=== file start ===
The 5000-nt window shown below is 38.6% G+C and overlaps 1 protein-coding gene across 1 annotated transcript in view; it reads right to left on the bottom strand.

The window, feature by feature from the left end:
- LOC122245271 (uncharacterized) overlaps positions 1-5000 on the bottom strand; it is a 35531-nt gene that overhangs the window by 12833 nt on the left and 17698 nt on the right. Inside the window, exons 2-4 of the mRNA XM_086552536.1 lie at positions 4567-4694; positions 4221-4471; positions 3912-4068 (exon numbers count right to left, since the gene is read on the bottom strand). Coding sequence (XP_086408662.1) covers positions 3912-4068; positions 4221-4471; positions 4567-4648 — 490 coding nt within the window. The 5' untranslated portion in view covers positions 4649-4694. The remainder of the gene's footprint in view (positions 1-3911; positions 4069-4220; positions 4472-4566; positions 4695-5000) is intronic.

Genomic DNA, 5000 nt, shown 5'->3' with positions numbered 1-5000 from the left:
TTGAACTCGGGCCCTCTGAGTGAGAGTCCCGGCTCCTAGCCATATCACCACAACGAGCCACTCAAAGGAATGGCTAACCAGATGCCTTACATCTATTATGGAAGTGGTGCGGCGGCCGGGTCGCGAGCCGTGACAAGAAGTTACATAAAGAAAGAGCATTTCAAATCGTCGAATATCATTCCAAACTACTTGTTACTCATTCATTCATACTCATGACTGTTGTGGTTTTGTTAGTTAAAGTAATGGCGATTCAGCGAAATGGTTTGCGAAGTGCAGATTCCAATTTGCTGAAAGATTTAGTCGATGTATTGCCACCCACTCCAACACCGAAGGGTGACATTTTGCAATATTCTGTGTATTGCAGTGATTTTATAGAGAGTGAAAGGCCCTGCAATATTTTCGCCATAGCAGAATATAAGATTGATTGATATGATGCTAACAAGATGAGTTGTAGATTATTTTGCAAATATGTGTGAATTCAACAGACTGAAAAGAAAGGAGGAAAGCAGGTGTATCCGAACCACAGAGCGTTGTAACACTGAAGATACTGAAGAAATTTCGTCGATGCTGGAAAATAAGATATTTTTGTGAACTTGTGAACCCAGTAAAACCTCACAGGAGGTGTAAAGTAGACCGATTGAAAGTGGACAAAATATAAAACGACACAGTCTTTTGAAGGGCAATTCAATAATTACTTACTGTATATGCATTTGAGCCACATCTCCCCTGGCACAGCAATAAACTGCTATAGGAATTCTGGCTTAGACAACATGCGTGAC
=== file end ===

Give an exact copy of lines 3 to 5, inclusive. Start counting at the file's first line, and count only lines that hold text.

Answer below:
- LOC122245271 (uncharacterized) overlaps positions 1-5000 on the bottom strand; it is a 35531-nt gene that overhangs the window by 12833 nt on the left and 17698 nt on the right. Inside the window, exons 2-4 of the mRNA XM_086552536.1 lie at positions 4567-4694; positions 4221-4471; positions 3912-4068 (exon numbers count right to left, since the gene is read on the bottom strand). Coding sequence (XP_086408662.1) covers positions 3912-4068; positions 4221-4471; positions 4567-4648 — 490 coding nt within the window. The 5' untranslated portion in view covers positions 4649-4694. The remainder of the gene's footprint in view (positions 1-3911; positions 4069-4220; positions 4472-4566; positions 4695-5000) is intronic.

Genomic DNA, 5000 nt, shown 5'->3' with positions numbered 1-5000 from the left:
TTGAACTCGGGCCCTCTGAGTGAGAGTCCCGGCTCCTAGCCATATCACCACAACGAGCCACTCAAAGGAATGGCTAACCAGATGCCTTACATCTATTATGGAAGTGGTGCGGCGGCCGGGTCGCGAGCCGTGACAAGAAGTTACATAAAGAAAGAGCATTTCAAATCGTCGAATATCATTCCAAACTACTTGTTACTCATTCATTCATACTCATGACTGTTGTGGTTTTGTTAGTTAAAGTAATGGCGATTCAGCGAAATGGTTTGCGAAGTGCAGATTCCAATTTGCTGAAAGATTTAGTCGATGTATTGCCACCCACTCCAACACCGAAGGGTGACATTTTGCAATATTCTGTGTATTGCAGTGATTTTATAGAGAGTGAAAGGCCCTGCAATATTTTCGCCATAGCAGAATATAAGATTGATTGATATGATGCTAACAAGATGAGTTGTAGATTATTTTGCAAATATGTGTGAATTCAACAGACTGAAAAGAAAGGAGGAAAGCAGGTGTATCCGAACCACAGAGCGTTGTAACACTGAAGATACTGAAGAAATTTCGTCGATGCTGGAAAATAAGATATTTTTGTGAACTTGTGAACCCAGTAAAACCTCACAGGAGGTGTAAAGTAGACCGATTGAAAGTGGACAAAATATAAAACGACACAGTCTTTTGAAGGGCAATTCAATAATTACTTACTGTATATGCATTTGAGCCACATCTCCCCTGGCACAGCAATAAACTGCTATAGGAATTCTGGCTTAGACAACATGCGTGAC